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Roly Porter, "Kistvaen"

cover imageAs far as I am concerned, any new release from Roly Porter is a noteworthy event, as he is absolutely not an artist who does anything by half measures. From his bold conceptual themes right down to every single aspect of sound design, each Porter full-length is a masterfully crafted and viscerally heavy statement unlike anything else. For this latest opus, Porter drew inspiration from the ancient burial tombs scattered across the moorlands of southwestern England, envisioning them as a sort of "mirror, or gate in time." In keeping with that fluid vision of time, Kistvaen achieves a distinctive marriage of timeless folk music traditions and cutting-edge production wizardry. While Porter occasionally errs too much on the side of portentous ambient gloom for my liking, Kistvaen reaches some rapturously sublime heights when he focuses on chopping and manipulating the vocals of his talented collaborators.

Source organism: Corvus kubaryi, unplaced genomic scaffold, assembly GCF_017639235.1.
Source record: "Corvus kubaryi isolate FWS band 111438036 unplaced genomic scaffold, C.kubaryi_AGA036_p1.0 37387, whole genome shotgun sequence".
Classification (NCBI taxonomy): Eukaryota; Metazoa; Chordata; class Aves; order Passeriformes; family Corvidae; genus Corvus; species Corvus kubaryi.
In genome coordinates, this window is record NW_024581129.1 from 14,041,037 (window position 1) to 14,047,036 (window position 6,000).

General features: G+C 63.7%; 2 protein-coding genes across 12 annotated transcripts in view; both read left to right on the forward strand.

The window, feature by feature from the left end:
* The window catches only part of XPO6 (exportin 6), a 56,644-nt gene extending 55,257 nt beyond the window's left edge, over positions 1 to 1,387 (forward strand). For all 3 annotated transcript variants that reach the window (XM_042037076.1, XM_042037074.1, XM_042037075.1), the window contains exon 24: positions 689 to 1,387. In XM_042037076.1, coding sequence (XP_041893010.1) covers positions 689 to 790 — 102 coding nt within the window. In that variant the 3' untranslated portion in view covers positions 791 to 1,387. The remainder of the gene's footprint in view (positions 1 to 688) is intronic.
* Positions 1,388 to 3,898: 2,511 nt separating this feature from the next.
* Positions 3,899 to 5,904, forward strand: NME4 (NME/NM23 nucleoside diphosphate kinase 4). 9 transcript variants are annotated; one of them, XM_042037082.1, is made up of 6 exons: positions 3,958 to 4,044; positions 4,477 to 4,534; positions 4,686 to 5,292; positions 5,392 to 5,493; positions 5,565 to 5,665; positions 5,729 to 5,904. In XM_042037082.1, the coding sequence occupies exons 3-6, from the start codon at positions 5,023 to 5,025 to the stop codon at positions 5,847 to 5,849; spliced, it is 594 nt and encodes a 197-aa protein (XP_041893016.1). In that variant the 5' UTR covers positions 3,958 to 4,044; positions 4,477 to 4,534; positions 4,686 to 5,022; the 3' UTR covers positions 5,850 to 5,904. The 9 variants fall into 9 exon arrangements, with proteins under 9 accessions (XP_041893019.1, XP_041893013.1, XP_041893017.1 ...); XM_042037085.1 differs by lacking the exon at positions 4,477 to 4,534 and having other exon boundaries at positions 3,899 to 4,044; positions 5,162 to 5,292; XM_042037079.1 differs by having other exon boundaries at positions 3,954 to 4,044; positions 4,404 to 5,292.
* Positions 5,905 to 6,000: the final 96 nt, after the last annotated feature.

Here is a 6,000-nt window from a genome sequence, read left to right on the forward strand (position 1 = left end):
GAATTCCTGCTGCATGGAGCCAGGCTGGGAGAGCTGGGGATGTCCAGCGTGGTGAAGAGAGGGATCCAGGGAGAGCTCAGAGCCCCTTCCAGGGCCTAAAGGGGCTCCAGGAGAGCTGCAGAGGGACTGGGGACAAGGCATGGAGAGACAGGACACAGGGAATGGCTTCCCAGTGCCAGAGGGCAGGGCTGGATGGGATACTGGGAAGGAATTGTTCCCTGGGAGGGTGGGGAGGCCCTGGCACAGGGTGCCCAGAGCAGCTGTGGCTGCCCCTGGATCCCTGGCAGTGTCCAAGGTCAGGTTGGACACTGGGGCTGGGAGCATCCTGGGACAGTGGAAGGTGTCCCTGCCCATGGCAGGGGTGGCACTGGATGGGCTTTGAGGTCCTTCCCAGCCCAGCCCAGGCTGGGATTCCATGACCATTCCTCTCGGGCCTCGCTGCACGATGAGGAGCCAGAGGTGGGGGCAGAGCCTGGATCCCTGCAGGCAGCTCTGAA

First thing first: Kistvaen is very much a headphone album for a number of reasons.The main one, of course, lies in the vivid clarity of Porter's sound design: this album is a feast of wonderful sounds and it is very easy to miss all the best moments without sustained, focused attention.Almost as significant, however, is Porter's unusual approach to composition.With casual listening, only the climactic swells of chords stand out as significant, which is a shame because so much fascinating activity takes places in Kistvaen's depths and periphery.I am tempted to say that crafting strong melodies and rich harmonies is not where Porter's strengths lie, but it would be more accurate to say that he simply has other interests that tend to take precedence over that aspect of his work.When he puts his mind to it, he is capable of creating some absolutely gorgeous melodic passages, such as the swooning crescendo of vocal loops and warm pads at the heart of "An Open Door" or the smeared and churning string motif that opens the epic "Passage."While I am not sure how much of Porter’s subversion of traditional compositional structures is by design, it definitely seems like he is devoted primarily to conjuring up immersive and evocative scenes: sometimes those scenes closely resemble music and sometimes less so, yet Porter's vision is always a compelling one.The more musical pieces like "An Open Door" are admittedly the ones that make the strongest first impression, but they are not necessarily always the best pieces (though "An Open Door" is unquestionably an album highlight).